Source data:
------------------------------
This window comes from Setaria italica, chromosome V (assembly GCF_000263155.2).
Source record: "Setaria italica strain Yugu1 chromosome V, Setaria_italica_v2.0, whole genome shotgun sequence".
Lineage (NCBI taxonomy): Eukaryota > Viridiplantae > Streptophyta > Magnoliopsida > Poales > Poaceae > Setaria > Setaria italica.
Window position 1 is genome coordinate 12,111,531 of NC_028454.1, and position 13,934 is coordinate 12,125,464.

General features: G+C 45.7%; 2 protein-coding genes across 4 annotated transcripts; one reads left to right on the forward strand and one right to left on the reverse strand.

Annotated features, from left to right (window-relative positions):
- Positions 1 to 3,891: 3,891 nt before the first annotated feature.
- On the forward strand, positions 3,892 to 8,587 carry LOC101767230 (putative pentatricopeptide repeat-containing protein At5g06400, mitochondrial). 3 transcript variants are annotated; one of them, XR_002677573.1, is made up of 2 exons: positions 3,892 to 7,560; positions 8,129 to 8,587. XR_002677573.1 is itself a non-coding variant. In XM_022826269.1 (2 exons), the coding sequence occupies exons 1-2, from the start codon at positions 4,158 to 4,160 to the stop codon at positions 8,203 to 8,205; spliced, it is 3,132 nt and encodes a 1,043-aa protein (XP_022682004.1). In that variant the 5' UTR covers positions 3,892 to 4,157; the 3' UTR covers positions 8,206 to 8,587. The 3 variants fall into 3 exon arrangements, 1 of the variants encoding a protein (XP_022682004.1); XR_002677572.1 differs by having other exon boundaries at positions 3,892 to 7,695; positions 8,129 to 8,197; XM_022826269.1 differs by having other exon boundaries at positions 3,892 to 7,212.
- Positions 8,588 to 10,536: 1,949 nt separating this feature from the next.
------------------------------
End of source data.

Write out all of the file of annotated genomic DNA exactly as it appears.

This window comes from Setaria italica, chromosome V (assembly GCF_000263155.2).
Source record: "Setaria italica strain Yugu1 chromosome V, Setaria_italica_v2.0, whole genome shotgun sequence".
Lineage (NCBI taxonomy): Eukaryota > Viridiplantae > Streptophyta > Magnoliopsida > Poales > Poaceae > Setaria > Setaria italica.
Window position 1 is genome coordinate 12,111,531 of NC_028454.1, and position 13,934 is coordinate 12,125,464.

General features: G+C 45.7%; 2 protein-coding genes across 4 annotated transcripts; one reads left to right on the forward strand and one right to left on the reverse strand.

Annotated features, from left to right (window-relative positions):
- Positions 1 to 3,891: 3,891 nt before the first annotated feature.
- On the forward strand, positions 3,892 to 8,587 carry LOC101767230 (putative pentatricopeptide repeat-containing protein At5g06400, mitochondrial). 3 transcript variants are annotated; one of them, XR_002677573.1, is made up of 2 exons: positions 3,892 to 7,560; positions 8,129 to 8,587. XR_002677573.1 is itself a non-coding variant. In XM_022826269.1 (2 exons), the coding sequence occupies exons 1-2, from the start codon at positions 4,158 to 4,160 to the stop codon at positions 8,203 to 8,205; spliced, it is 3,132 nt and encodes a 1,043-aa protein (XP_022682004.1). In that variant the 5' UTR covers positions 3,892 to 4,157; the 3' UTR covers positions 8,206 to 8,587. The 3 variants fall into 3 exon arrangements, 1 of the variants encoding a protein (XP_022682004.1); XR_002677572.1 differs by having other exon boundaries at positions 3,892 to 7,695; positions 8,129 to 8,197; XM_022826269.1 differs by having other exon boundaries at positions 3,892 to 7,212.
- Positions 8,588 to 10,536: 1,949 nt separating this feature from the next.